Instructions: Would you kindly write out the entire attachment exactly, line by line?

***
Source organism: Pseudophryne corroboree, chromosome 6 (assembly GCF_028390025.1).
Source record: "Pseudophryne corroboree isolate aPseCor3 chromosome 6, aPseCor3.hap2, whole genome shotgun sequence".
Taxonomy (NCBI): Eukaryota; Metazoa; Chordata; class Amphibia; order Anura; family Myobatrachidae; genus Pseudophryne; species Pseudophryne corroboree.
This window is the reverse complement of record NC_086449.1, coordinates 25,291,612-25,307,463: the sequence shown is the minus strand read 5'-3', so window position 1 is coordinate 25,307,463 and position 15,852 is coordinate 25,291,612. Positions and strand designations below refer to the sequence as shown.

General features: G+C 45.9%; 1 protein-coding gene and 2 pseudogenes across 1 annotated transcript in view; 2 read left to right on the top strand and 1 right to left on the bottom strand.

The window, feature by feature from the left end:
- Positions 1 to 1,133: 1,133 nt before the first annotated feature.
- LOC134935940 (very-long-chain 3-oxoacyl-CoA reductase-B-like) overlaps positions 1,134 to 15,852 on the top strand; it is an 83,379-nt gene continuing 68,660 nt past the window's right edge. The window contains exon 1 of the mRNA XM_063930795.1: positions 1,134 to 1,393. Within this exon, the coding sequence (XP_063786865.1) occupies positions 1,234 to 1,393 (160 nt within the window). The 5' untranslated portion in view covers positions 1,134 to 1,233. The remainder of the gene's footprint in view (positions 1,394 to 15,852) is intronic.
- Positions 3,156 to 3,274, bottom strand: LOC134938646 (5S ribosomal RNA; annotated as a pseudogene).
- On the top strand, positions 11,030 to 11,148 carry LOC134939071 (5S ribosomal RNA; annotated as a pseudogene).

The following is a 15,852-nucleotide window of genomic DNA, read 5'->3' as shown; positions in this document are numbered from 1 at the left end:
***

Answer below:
Source organism: Pseudophryne corroboree, chromosome 6 (assembly GCF_028390025.1).
Source record: "Pseudophryne corroboree isolate aPseCor3 chromosome 6, aPseCor3.hap2, whole genome shotgun sequence".
Taxonomy (NCBI): Eukaryota; Metazoa; Chordata; class Amphibia; order Anura; family Myobatrachidae; genus Pseudophryne; species Pseudophryne corroboree.
This window is the reverse complement of record NC_086449.1, coordinates 25,291,612-25,307,463: the sequence shown is the minus strand read 5'-3', so window position 1 is coordinate 25,307,463 and position 15,852 is coordinate 25,291,612. Positions and strand designations below refer to the sequence as shown.

General features: G+C 45.9%; 1 protein-coding gene and 2 pseudogenes across 1 annotated transcript in view; 2 read left to right on the top strand and 1 right to left on the bottom strand.

The window, feature by feature from the left end:
- Positions 1 to 1,133: 1,133 nt before the first annotated feature.
- LOC134935940 (very-long-chain 3-oxoacyl-CoA reductase-B-like) overlaps positions 1,134 to 15,852 on the top strand; it is an 83,379-nt gene continuing 68,660 nt past the window's right edge. The window contains exon 1 of the mRNA XM_063930795.1: positions 1,134 to 1,393. Within this exon, the coding sequence (XP_063786865.1) occupies positions 1,234 to 1,393 (160 nt within the window). The 5' untranslated portion in view covers positions 1,134 to 1,233. The remainder of the gene's footprint in view (positions 1,394 to 15,852) is intronic.
- Positions 3,156 to 3,274, bottom strand: LOC134938646 (5S ribosomal RNA; annotated as a pseudogene).
- On the top strand, positions 11,030 to 11,148 carry LOC134939071 (5S ribosomal RNA; annotated as a pseudogene).

The following is a 15,852-nucleotide window of genomic DNA, read 5'->3' as shown; positions in this document are numbered from 1 at the left end: